**Insert Table 2 near here** Interestingly. **Insert Table 1 near here** The perceptions of the importance of news media functions also appear remarkably similar between the current and previous cohorts of sport journalists. (3) ‘be an adversary of public officials by being constantly sceptical of their actions’. although given that we have no data on the current cohort of non-sport journalists these findings must be treated with caution.female journalist who left sport journalism after several years to report in general news because of her perceived or actual workplace prejudice. Henningham (1995) found that the most statistically significant differences between sport and non-sport journalists were for the following functions: (1) ‘provide analysis and interpretation of complex problems’. and (4) ‘be an adversary of businesses by being constantly sceptical of their actions’. albeit a small one. while ‘provide entertainment and relaxation’ is less important. the percentage of sport journalists who believe it is extremely important to ‘investigate claims and statements made by government’ has dropped considerably. (2) ‘discuss national policy while it is still being developed’. By contrast. The first of these functions – ‘provide analysis and interpretation of complex problems’ is more important for the current cohort. the final three functions in which there was a statistically significant difference in Henningham’s original study all experienced a decrease in the perception of importance in the current study. 12 . as illustrated in Table 2. These two results are more aligned to Henningham’s cohort of non-sport journalists.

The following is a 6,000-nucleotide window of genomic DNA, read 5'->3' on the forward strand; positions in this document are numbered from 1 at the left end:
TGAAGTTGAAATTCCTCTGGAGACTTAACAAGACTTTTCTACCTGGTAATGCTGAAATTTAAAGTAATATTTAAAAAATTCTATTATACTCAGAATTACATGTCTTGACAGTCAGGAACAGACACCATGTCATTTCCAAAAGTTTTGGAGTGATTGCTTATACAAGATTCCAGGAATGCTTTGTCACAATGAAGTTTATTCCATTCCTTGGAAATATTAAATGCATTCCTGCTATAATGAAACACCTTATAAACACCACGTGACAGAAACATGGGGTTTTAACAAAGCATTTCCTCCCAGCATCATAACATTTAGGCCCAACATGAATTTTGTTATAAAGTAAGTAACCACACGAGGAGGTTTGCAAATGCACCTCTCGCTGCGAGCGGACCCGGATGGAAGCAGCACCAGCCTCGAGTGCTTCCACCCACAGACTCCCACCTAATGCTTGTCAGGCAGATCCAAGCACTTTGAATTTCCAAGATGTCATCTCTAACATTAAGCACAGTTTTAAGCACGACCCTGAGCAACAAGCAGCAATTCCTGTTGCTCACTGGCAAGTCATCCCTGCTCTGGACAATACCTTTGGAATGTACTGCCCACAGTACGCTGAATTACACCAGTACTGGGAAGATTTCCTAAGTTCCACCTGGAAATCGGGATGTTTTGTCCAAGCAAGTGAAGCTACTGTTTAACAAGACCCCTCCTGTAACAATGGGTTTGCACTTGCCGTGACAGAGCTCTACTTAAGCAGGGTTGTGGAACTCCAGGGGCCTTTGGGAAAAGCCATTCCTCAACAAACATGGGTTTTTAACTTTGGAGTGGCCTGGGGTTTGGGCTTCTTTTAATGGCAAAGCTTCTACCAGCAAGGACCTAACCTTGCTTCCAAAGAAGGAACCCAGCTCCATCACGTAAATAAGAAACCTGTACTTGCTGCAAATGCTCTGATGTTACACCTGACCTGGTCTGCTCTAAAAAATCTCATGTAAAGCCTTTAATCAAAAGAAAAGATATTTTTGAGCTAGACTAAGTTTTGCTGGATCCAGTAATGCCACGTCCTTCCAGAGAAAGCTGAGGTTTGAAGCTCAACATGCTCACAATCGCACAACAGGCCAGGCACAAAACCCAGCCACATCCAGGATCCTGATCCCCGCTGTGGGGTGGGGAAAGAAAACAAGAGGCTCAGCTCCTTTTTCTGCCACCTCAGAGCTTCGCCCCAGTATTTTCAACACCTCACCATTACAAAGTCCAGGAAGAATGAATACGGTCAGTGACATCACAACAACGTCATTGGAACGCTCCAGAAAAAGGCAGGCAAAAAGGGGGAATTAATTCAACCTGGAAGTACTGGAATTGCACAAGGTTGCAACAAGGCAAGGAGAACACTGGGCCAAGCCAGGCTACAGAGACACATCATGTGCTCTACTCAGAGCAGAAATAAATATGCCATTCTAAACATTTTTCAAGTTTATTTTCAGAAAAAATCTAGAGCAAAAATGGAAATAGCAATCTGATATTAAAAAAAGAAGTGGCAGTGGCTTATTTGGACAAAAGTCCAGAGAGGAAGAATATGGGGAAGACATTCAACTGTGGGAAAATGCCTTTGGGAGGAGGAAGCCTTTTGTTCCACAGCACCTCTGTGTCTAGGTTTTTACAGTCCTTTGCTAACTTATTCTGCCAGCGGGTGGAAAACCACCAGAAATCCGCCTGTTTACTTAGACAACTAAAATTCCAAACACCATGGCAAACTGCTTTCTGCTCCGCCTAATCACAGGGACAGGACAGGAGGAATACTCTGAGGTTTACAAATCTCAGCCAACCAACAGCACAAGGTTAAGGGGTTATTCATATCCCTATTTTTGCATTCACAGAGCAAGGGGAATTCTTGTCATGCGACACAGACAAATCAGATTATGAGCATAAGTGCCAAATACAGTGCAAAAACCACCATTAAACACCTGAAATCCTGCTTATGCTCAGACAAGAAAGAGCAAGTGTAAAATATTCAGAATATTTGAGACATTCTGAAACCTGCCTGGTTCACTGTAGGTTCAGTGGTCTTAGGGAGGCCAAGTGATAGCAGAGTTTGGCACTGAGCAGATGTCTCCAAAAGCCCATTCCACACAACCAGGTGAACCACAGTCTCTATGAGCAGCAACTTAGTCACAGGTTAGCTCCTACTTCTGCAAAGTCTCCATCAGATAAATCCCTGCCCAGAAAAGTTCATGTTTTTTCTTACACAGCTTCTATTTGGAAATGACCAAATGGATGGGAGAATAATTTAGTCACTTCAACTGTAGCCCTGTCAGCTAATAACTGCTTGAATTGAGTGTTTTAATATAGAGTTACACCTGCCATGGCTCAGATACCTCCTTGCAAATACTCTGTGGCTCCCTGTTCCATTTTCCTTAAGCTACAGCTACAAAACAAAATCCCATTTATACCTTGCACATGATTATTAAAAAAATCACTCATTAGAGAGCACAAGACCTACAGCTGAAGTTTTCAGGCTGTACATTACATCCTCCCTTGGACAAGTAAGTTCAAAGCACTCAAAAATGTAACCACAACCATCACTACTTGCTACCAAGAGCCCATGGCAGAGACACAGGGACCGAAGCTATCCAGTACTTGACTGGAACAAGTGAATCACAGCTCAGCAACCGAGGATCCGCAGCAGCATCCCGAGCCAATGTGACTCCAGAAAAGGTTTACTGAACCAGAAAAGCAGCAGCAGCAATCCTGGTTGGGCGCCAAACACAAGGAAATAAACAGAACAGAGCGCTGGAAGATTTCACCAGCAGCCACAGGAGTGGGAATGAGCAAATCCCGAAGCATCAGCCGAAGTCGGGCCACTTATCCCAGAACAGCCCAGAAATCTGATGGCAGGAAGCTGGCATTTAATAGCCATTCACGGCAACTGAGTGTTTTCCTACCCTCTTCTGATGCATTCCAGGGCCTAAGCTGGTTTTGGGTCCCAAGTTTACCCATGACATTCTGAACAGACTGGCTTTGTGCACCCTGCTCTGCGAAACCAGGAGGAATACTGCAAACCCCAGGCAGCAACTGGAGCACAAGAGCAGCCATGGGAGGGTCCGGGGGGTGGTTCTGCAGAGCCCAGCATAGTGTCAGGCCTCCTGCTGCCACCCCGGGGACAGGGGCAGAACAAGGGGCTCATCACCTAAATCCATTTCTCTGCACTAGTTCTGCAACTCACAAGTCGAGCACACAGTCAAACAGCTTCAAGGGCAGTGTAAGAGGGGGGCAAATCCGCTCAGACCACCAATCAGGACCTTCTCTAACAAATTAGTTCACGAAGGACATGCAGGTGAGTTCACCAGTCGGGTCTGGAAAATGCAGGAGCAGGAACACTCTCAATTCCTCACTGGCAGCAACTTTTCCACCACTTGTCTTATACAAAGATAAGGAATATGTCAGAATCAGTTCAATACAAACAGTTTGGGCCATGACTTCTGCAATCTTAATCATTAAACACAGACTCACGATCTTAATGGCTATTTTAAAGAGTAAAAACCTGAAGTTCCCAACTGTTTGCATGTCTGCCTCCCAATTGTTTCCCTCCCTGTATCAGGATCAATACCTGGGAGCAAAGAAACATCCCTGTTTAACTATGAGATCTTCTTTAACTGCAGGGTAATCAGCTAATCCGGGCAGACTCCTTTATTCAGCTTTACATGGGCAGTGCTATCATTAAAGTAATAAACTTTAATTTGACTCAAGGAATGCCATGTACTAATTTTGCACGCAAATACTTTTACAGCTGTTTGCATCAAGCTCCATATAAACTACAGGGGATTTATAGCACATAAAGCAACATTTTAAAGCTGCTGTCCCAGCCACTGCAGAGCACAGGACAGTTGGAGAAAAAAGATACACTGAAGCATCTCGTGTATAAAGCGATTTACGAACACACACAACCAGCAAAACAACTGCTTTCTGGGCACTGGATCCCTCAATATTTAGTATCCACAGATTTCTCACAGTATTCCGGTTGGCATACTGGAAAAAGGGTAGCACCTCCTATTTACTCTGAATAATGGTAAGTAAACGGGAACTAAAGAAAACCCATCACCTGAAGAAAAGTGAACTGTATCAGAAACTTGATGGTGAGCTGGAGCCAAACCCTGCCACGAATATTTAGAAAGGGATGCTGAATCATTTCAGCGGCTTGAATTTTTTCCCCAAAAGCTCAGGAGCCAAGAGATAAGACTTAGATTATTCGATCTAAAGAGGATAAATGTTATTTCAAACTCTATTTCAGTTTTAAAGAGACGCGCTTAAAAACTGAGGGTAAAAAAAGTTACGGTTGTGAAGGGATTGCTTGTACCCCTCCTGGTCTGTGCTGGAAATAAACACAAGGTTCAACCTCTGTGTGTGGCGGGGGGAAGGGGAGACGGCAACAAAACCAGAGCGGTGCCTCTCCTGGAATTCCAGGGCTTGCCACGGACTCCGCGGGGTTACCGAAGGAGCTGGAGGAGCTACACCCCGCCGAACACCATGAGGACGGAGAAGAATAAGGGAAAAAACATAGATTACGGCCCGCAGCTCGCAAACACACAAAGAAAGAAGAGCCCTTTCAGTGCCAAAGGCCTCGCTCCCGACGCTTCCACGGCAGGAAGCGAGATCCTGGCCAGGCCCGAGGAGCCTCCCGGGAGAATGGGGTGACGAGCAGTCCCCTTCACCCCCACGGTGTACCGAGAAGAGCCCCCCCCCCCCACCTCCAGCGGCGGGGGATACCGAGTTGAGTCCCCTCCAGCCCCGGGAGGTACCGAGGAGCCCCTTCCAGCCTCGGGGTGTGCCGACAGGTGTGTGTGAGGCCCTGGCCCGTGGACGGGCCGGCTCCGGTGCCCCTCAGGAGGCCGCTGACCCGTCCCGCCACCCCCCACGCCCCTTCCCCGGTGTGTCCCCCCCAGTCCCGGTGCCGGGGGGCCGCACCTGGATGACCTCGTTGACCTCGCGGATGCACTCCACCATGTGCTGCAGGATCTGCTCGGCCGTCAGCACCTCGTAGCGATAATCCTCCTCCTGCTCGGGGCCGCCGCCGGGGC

Policy problems are by their very nature complex and the public relies on journalists to provide analysis and interpretation. and the claims and statements made by government. This might be explained by the general apathy of sport media consumers in relation to issues of public or sport policy. Professional elite sport organisations also employ experienced and professional media and public relations advisors who ensure there is a well managed torrent of information on any particular issue. or do so with less system and resources than professional leagues and clubs. particularly the prioritising of elite sport success (Hoye and Nicholson. rarely initiate contact with sport journalists. yet the same does not appear to be the case for sport policy issues.while the percentage who believe it is extremely important to ‘discuss national policy while it is still being developed’ is relatively low. For many non-sport journalists government policy. The designers of public policy. within government and associated organisations. It might also be explained by the relatively consistency of Australian sport policy since the mid 1980s. especially political journalists. In the context of the increasing commercialisation of sport media it is also worth noting that the percentage of sport journalists who believe that it is extremely important to ‘be an adversary of business by being constantly sceptical of their actions’ was the lowest in both the current and the Henningham (1995) study. which in turn influences the approach of sport journalists. clubs and promoters have more influence than government in the Australian sport landscape and government policy is therefore a relatively low priority. as 13 . sport journalists might perceive that the professional sport leagues. are essential to their working lives. These results are seemingly in conflict with the relatively high proportion of sports journalists that believe that it is extremely important to ‘provide analysis and interpretation of complex problems’. 2009).